I love Advent. I love lighting the candles on the Advent wreath, singing mystical-sounding hymns like "O Come, O Come, Emmanuel," waking on St. Nicholas Day to candy-filled shoes, and setting up the manager sans the baby Jesus (he hides in the sideboard until Christmas Eve). But of all the things we do to prepare for Christmas, I love the Advent calendar most.
Although I am two days late starting, I want to share my Advent calendar in community this year. Each day, after I open the little window, I'll write a short meditation on the picture for the Sojourners family. Since I don't know what the pictures are in advance, I have no idea where this will take us. I trust, however, that this modest spiritual exercise will lead to a greater hope and expectation in the coming of Christ into our lives and the world.
My Advent calendar depicts the Washington National Cathedral, one of the largest churches in the world, a place of breath-taking beauty and holy mystery. Somehow, it is oddly fitting to have picked the calendar this year. The Cathedral, in the midst of a painful financial crisis, has recently laid-off many of its staff. Like the community it serves, it faces a lean holiday -- forced, as many of us are, to return the spiritual basics of Advent and Christmas.
Since today is December 3, I had to open three Advent windows. The first depicted a dove. The second window revealed a bell-ringer in the church tower. And the third, this morning's window, offered a picture of an owl.
I was tempted to write about the dove-peace-since the symbol is most obvious. Or I might have ruminated on church bells, the great timekeepers of hourly Christian prayer. But the owl caught my attention. An Advent owl?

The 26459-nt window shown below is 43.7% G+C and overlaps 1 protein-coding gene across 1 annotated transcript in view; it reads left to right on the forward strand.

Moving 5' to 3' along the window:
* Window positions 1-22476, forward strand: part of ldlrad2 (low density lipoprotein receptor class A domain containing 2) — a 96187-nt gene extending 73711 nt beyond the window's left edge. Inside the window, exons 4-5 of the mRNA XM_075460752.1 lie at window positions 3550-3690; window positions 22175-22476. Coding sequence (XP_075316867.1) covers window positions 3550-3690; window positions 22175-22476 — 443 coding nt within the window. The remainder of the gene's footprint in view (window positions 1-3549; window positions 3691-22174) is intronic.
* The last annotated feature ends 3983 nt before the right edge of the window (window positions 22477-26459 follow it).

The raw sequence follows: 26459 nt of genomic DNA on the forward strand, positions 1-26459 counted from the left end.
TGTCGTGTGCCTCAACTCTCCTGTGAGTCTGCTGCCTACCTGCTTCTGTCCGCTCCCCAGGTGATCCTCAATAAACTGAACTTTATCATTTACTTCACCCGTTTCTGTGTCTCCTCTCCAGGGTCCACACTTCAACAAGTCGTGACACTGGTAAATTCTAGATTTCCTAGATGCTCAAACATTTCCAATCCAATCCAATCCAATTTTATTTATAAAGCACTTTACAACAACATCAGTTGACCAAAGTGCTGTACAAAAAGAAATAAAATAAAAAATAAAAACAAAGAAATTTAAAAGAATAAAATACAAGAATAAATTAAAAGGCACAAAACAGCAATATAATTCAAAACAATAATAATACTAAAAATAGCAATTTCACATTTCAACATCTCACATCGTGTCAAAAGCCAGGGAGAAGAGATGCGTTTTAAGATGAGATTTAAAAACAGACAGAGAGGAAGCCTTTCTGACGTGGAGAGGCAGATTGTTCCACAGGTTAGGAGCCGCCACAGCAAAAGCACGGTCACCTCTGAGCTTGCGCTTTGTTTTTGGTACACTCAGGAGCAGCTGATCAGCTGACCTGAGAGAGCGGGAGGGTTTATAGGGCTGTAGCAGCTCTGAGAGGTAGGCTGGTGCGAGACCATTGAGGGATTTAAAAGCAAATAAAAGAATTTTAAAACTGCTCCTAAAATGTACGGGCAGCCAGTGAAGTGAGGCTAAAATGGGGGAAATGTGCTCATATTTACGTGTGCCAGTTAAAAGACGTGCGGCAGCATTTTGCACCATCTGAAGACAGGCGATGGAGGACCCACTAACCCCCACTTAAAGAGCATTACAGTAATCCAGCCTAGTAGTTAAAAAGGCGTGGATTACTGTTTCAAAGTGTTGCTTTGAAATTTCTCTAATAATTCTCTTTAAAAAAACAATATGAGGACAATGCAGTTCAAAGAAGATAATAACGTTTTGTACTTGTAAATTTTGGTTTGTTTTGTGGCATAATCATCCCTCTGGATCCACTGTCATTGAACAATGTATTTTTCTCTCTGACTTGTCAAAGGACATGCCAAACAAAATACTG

The owl is an ancient symbol of wisdom. Many religious people think faith is about answers, but we may be remiss in this assumption. Scripture teaches us that we are to seek wisdom, that holy Sophia, not the certainty of easy answers. Faith is not passing a doctrine test; rather, faith is about the wisdom of God. Wisdom is a kind of knowing that probes the soul; it goes past answers, often raising more questions on our journey toward God than it resolves. The Jewish philosopher, Victor Frankel, referred to wisdom as "knowing penetrated by unknowing." Yes, wisdom is elusive. Yet it is considered the greatest of all treasures, more precious than gold. Over and over, the Word directs us to seek, pursue, and chase wisdom.
According to both ancient Hebrew and Christian traditions, wisdom has an active quality. Indeed, 50 years ago, the great writer Huston Smith pointed out that wisdom is the ethical life of God in the world. It is the living expression of justice, beauty, and love. Wisdom does not allow its children to sit contentedly in prayer closets, congratulating ourselves on how deeply we experience God. No, holy wisdom calls, pushes, directs, and compels every one of us to act on behalf of the great God of the universe and make shalom.
Indeed, the calendar's first three windows-owl, bells, and dove-open up a surprising vision for this Advent. Wisdom comes not through money, politics, or power. Rather, wisdom is a way open to all who long for it, experienced through redemptive time and practicing peace. Wisdom, hallowed time, and shalom-each a holy sign directing us away from fear and pointing our pilgrim way toward the Prince of Peace.
Diana Butler Bass (www.dianabutlerbass.com) is the author of Christianity for the Rest of Us (HarperOne, 2006) and the forthcoming A People's History of Christianity: The Other Side of the Story (HarperOne, March 2009).